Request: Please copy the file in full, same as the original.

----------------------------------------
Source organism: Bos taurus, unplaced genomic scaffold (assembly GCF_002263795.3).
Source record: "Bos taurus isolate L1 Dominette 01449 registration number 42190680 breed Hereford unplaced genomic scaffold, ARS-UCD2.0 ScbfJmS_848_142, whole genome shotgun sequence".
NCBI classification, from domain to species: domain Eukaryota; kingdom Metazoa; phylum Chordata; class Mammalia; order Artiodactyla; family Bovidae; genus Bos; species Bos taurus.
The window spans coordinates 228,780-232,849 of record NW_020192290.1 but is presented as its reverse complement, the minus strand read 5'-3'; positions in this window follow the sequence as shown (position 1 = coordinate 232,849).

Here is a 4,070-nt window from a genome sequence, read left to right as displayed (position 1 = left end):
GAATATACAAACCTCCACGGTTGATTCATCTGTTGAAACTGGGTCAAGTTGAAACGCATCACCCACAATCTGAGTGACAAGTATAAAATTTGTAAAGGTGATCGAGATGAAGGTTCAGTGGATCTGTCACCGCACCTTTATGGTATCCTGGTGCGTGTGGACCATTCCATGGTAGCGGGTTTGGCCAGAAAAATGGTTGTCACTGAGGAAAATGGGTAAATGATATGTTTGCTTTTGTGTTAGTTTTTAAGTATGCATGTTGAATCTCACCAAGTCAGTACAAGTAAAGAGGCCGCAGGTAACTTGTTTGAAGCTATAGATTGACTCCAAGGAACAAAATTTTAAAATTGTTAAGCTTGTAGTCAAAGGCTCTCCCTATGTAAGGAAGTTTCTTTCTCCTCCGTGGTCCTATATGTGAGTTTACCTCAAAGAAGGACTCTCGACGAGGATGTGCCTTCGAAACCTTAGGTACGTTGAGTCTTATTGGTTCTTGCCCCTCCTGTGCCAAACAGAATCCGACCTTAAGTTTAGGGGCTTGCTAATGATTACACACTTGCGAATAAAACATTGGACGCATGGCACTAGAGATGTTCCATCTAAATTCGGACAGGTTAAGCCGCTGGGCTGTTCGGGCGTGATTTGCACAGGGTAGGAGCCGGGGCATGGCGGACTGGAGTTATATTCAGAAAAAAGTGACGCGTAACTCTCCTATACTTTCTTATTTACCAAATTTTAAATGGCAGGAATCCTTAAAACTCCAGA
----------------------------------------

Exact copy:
Source organism: Bos taurus, unplaced genomic scaffold (assembly GCF_002263795.3).
Source record: "Bos taurus isolate L1 Dominette 01449 registration number 42190680 breed Hereford unplaced genomic scaffold, ARS-UCD2.0 ScbfJmS_848_142, whole genome shotgun sequence".
NCBI classification, from domain to species: domain Eukaryota; kingdom Metazoa; phylum Chordata; class Mammalia; order Artiodactyla; family Bovidae; genus Bos; species Bos taurus.
The window spans coordinates 228,780-232,849 of record NW_020192290.1 but is presented as its reverse complement, the minus strand read 5'-3'; positions in this window follow the sequence as shown (position 1 = coordinate 232,849).

Here is a 4,070-nt window from a genome sequence, read left to right as displayed (position 1 = left end):
GAATATACAAACCTCCACGGTTGATTCATCTGTTGAAACTGGGTCAAGTTGAAACGCATCACCCACAATCTGAGTGACAAGTATAAAATTTGTAAAGGTGATCGAGATGAAGGTTCAGTGGATCTGTCACCGCACCTTTATGGTATCCTGGTGCGTGTGGACCATTCCATGGTAGCGGGTTTGGCCAGAAAAATGGTTGTCACTGAGGAAAATGGGTAAATGATATGTTTGCTTTTGTGTTAGTTTTTAAGTATGCATGTTGAATCTCACCAAGTCAGTACAAGTAAAGAGGCCGCAGGTAACTTGTTTGAAGCTATAGATTGACTCCAAGGAACAAAATTTTAAAATTGTTAAGCTTGTAGTCAAAGGCTCTCCCTATGTAAGGAAGTTTCTTTCTCCTCCGTGGTCCTATATGTGAGTTTACCTCAAAGAAGGACTCTCGACGAGGATGTGCCTTCGAAACCTTAGGTACGTTGAGTCTTATTGGTTCTTGCCCCTCCTGTGCCAAACAGAATCCGACCTTAAGTTTAGGGGCTTGCTAATGATTACACACTTGCGAATAAAACATTGGACGCATGGCACTAGAGATGTTCCATCTAAATTCGGACAGGTTAAGCCGCTGGGCTGTTCGGGCGTGATTTGCACAGGGTAGGAGCCGGGGCATGGCGGACTGGAGTTATATTCAGAAAAAAGTGACGCGTAACTCTCCTATACTTTCTTATTTACCAAATTTTAAATGGCAGGAATCCTTAAAACTCCAGA